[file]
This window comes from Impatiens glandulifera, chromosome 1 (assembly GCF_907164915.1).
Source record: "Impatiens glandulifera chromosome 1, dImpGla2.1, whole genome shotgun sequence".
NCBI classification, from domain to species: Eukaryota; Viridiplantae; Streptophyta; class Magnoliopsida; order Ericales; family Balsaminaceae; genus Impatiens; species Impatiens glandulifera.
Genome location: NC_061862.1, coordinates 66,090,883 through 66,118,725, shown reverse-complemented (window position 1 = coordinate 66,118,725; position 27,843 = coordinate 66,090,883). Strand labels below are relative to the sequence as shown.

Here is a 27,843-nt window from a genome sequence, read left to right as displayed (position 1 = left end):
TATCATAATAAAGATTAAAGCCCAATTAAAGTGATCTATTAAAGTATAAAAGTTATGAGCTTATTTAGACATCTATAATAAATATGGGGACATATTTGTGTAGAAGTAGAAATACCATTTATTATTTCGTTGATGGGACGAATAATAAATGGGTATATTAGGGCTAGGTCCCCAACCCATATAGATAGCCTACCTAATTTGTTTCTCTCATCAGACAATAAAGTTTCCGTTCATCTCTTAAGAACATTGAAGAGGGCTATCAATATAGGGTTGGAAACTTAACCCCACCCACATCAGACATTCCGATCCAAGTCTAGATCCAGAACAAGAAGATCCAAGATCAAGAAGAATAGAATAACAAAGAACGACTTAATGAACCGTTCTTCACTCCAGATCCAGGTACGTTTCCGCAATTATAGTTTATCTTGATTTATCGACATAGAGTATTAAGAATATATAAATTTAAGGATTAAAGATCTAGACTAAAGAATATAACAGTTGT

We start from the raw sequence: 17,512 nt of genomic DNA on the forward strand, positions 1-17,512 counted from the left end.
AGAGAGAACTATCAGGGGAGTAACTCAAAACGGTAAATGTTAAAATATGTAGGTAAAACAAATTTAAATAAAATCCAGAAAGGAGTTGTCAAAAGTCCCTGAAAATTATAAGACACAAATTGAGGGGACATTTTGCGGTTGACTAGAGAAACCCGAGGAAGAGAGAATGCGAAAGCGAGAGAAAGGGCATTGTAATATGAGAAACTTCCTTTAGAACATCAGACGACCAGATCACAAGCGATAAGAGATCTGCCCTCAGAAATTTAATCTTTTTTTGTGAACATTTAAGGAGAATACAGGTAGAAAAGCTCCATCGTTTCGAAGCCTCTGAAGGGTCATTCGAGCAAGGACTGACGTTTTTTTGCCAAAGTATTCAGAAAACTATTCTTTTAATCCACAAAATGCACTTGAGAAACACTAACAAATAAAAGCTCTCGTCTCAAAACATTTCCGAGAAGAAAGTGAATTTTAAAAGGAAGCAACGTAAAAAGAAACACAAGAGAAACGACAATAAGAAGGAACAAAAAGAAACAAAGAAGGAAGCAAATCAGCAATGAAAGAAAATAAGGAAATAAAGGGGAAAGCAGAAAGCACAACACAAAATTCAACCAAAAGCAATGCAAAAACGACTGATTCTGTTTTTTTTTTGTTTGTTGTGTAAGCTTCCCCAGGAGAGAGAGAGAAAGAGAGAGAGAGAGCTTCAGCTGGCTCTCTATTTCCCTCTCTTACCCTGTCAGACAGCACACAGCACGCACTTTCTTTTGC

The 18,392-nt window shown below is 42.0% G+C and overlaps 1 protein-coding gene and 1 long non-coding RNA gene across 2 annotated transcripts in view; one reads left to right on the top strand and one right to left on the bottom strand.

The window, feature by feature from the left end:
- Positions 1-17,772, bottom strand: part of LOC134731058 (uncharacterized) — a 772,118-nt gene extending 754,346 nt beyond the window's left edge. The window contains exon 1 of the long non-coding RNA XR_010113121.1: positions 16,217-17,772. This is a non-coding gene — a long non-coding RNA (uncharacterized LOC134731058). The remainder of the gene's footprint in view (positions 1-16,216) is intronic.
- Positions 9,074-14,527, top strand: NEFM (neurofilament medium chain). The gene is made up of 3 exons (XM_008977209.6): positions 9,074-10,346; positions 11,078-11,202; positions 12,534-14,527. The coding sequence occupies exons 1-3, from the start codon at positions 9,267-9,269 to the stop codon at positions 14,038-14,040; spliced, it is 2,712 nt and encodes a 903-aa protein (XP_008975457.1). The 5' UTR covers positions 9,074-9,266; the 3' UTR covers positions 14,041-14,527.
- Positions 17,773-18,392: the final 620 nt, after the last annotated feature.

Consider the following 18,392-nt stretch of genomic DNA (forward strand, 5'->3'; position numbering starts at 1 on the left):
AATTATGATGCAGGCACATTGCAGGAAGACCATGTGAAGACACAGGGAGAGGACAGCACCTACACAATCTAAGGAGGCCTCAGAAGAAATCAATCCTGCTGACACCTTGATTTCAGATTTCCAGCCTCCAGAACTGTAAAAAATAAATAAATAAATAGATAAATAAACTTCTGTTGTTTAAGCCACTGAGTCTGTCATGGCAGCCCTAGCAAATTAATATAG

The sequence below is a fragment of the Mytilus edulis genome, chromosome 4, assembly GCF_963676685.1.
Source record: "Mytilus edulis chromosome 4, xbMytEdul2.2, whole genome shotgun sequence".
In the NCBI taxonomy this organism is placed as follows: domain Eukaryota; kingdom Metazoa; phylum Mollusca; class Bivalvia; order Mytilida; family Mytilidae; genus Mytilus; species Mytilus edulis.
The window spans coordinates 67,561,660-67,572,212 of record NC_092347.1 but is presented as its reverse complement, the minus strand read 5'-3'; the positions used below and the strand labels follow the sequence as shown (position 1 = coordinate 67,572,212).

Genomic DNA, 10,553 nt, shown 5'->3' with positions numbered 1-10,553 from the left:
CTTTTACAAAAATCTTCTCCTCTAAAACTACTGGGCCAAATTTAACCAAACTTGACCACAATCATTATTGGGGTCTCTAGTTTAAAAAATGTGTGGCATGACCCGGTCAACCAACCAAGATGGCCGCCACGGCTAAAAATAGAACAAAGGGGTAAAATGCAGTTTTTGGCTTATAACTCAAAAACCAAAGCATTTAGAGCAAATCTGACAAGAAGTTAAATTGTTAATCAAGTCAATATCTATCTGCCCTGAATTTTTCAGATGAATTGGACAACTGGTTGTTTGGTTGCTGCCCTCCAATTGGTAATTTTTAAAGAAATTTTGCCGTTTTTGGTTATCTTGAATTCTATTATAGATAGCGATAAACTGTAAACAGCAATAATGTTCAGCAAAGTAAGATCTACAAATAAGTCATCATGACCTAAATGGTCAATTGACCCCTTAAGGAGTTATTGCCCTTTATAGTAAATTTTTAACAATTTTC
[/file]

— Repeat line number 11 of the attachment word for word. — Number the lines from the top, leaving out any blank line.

- Positions 1-17,772, bottom strand: part of LOC134731058 (uncharacterized) — a 772,118-nt gene extending 754,346 nt beyond the window's left edge. The window contains exon 1 of the long non-coding RNA XR_010113121.1: positions 16,217-17,772. This is a non-coding gene — a long non-coding RNA (uncharacterized LOC134731058). The remainder of the gene's footprint in view (positions 1-16,216) is intronic.